If you plead guilty or are found guilty at trial of any criminal offense, the case will proceed to sentencing. At sentencing, the judge will order the defendant to either serve probation or go to jail. Probation is an alternative to jail, by which the judge can force the defendant to participate in activities that are designed to prevent similar conduct in the future.
The sentence that is issued by the court depends on many variables. The first variable, of course, is the seriousness of the criminal offense. The more serious the offense is, the greater the punishment that is allowed for under the criminal laws in Colorado. There are three levels of criminal charges, felonies, misdemeanors, and petty offenses. Felonies are the most serious, and carry possible sentences to prison. Misdemeanor crimes can result in jail sentences at the local county jail, as can petty offenses. Within each of these broad categories, are sub-categories called “classes.” The lower the class number is, the more serious the offense. For example, murder is a Class One Felony, the most serious of all — and carries a mandatory sentence of life imprisonment.
The first step in determining your “exposure,” or the possible sentence that you could face, is to determine what class of felony or misdemeanor charges have been filed against you. For each crime, there is a “presumptive” punishment. Please visit our sentencing tables to see the presumptive range of incarceration for your offense. In the event you have been charged with more than one offense, your possible sentence must be calculated by adding the maximum sentence for each offense together. This is because the judge can decide to sentence you on each conviction “consecutively,” meaning that you do not begin serving your time on an offense until you have finished your sentence on the other offense(s) involved.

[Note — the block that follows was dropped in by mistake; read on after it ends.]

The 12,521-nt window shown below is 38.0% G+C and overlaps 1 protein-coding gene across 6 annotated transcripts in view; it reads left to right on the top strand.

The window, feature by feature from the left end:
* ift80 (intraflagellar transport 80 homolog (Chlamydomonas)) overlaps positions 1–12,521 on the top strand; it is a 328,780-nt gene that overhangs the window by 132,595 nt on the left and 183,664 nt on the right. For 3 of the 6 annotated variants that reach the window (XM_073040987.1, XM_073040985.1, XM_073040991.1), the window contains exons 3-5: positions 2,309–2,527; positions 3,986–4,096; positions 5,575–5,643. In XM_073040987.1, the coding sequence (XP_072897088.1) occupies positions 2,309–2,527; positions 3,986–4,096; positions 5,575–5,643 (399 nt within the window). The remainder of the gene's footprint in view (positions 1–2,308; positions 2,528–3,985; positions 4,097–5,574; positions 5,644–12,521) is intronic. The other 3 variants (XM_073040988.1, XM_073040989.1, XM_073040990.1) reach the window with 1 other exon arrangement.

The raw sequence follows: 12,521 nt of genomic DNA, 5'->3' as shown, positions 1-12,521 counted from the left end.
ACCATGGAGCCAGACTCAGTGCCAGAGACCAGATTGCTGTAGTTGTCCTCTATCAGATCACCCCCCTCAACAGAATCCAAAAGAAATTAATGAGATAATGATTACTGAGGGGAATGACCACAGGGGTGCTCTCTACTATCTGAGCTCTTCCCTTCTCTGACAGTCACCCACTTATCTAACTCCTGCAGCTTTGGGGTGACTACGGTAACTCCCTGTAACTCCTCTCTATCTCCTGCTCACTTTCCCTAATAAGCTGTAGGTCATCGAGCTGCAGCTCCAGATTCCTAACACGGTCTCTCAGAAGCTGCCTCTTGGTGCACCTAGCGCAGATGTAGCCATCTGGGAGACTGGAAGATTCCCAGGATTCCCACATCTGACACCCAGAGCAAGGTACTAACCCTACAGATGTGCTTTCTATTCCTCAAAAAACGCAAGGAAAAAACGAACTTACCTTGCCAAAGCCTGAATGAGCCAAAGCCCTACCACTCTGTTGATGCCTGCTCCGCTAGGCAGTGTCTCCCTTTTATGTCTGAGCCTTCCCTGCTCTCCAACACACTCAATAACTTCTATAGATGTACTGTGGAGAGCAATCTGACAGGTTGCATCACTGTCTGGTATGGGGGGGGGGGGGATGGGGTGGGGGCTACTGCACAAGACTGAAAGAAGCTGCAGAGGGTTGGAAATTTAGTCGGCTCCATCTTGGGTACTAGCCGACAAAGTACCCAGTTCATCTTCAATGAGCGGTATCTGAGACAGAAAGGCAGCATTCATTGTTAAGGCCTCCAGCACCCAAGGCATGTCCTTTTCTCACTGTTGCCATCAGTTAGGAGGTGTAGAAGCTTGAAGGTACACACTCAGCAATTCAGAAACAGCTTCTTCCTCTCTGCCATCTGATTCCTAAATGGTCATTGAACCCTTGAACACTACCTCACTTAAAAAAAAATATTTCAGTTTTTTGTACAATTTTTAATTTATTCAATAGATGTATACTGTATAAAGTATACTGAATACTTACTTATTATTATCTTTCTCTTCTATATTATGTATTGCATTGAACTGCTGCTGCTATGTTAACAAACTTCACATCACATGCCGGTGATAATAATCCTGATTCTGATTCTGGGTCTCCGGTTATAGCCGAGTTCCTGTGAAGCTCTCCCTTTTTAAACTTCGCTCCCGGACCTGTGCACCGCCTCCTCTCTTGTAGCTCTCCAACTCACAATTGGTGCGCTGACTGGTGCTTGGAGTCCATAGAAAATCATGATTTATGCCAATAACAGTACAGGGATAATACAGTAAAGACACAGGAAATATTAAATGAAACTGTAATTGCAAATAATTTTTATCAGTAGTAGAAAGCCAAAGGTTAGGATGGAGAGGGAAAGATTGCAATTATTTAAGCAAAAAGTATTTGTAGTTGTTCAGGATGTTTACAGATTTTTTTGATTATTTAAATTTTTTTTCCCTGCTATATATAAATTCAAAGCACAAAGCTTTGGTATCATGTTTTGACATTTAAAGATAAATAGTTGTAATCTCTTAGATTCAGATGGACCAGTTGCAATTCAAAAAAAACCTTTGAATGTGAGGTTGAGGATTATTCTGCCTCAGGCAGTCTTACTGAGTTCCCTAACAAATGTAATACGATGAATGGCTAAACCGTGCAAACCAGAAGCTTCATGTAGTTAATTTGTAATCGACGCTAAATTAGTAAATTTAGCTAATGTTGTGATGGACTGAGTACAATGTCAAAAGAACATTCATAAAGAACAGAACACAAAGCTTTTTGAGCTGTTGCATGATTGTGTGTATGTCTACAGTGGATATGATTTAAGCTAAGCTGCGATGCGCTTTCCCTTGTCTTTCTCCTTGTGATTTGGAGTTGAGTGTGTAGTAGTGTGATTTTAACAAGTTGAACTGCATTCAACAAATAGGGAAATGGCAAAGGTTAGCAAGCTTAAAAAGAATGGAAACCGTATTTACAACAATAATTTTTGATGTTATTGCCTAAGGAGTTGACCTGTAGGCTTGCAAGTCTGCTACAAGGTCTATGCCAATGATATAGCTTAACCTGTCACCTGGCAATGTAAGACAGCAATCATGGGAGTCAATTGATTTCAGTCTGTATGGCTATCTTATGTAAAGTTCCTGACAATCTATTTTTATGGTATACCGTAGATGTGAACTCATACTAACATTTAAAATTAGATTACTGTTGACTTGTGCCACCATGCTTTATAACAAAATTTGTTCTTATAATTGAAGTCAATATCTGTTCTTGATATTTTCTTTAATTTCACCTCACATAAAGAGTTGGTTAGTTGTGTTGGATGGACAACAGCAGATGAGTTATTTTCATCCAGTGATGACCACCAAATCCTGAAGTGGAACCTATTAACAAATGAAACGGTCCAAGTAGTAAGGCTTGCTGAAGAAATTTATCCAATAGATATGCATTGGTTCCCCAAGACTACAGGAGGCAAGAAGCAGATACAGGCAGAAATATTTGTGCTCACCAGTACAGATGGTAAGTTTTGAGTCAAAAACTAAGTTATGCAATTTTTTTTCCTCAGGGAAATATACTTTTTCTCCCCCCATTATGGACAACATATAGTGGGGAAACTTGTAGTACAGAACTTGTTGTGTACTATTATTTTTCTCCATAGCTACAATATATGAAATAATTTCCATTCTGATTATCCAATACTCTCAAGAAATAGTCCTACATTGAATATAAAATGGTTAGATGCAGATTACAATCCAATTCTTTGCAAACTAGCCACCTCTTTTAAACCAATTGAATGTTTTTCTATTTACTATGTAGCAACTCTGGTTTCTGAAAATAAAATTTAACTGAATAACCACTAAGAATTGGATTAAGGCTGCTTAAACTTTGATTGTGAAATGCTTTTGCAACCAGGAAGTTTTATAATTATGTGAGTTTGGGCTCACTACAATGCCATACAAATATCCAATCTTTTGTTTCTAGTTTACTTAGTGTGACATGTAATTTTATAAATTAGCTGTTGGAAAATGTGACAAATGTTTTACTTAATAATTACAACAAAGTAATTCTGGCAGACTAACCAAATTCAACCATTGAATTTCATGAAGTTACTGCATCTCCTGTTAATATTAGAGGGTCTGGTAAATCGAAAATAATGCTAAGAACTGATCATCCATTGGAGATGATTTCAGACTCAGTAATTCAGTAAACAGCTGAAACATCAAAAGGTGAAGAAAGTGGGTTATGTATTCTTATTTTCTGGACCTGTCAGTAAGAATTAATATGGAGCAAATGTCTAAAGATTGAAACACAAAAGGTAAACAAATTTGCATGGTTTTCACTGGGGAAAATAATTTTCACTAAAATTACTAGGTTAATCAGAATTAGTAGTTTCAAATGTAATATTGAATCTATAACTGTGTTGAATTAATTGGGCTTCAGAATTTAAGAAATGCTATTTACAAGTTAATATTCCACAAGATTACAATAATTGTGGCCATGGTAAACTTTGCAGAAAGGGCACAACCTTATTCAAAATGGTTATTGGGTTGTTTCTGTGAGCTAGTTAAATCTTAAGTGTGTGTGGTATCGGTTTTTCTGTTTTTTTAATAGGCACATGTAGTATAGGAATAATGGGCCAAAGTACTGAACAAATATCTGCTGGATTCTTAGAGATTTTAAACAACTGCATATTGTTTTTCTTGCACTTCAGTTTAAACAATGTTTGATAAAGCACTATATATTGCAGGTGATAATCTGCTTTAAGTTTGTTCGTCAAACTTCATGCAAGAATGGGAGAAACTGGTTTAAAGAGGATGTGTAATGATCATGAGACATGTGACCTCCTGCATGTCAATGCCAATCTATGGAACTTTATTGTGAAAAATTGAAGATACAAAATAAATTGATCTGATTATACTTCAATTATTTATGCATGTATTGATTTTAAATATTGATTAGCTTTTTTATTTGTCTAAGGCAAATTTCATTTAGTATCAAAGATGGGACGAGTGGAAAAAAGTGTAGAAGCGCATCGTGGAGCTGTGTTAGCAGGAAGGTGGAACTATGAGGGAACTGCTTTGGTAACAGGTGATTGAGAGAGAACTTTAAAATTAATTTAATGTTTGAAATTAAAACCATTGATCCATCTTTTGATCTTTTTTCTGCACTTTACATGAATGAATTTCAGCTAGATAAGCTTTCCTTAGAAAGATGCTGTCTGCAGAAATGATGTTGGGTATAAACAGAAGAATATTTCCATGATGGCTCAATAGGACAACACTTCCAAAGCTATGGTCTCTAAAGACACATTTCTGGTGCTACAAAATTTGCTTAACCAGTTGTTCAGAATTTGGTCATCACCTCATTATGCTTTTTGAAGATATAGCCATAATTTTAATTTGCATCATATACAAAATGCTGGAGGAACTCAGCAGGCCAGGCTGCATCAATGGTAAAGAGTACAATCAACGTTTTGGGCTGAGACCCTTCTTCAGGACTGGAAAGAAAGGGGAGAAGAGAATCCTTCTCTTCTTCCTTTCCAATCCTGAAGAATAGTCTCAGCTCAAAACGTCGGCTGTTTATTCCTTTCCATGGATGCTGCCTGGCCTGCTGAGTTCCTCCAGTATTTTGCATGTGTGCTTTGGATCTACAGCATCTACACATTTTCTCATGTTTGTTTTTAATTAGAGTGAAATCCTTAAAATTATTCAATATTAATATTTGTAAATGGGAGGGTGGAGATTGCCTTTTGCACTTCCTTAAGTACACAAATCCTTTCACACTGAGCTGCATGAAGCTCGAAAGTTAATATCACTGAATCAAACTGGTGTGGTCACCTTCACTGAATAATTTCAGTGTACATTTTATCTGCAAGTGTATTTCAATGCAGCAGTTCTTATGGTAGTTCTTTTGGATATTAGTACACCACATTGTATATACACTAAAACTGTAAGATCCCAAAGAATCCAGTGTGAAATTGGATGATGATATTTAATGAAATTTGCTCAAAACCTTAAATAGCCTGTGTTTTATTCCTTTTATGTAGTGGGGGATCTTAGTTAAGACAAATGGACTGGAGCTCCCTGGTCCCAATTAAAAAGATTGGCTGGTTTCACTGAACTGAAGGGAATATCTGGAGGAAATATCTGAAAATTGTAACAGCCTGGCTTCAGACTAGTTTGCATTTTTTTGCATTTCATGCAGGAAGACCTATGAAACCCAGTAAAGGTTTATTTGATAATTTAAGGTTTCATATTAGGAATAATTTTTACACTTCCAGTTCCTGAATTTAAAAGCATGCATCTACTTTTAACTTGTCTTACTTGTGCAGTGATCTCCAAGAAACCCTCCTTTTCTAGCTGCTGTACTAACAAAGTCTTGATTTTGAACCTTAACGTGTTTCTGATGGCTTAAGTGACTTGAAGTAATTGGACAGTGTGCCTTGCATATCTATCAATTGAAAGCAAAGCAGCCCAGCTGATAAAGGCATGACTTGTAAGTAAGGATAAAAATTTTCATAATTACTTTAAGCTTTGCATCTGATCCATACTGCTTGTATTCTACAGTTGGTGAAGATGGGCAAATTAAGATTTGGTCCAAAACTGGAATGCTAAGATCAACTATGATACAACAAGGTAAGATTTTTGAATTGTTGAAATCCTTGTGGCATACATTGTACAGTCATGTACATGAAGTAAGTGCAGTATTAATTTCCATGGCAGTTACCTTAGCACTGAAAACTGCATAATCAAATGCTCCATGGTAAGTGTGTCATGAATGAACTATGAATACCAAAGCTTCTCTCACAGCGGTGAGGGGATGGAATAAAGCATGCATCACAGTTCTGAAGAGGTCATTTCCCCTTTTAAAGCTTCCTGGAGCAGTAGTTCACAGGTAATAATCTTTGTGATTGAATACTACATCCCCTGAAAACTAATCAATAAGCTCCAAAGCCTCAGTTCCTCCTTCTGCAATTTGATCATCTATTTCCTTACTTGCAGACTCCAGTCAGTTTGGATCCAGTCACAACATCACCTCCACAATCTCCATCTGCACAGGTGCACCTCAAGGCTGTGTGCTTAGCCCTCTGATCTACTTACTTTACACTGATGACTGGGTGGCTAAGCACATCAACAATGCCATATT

Important: It is important to understand that the information provided here is only meant to help you understand how the process works, and is not a substitute for the experienced representation of a criminal defense attorney. Attempting to calculate your possible exposure on your own is not recommended, as there are complicated considerations involved — including whether you are eligible to receive probation, or whether your particular charge carries a mandatory sentence, and so on. Please call our office to discuss the particulars of your situation. Further every judge in Boulder, or in Colorado generally, has different tendencies at sentencing. Some judges are more harsh than others depending on the type of offense involved, which can of course affect the outcome.
Effective courtroom representation makes an enormous difference at sentencing. An experienced Boulder criminal lawyer has gone through this process countless times, and knows what to say and how to say it in order to get the best results for you. The judge will also ask you directly if you have anything to say at sentencing. The way you respond is important, and Mr. Churchill will prepare you in advance so that you handle this moment as effectively as possible.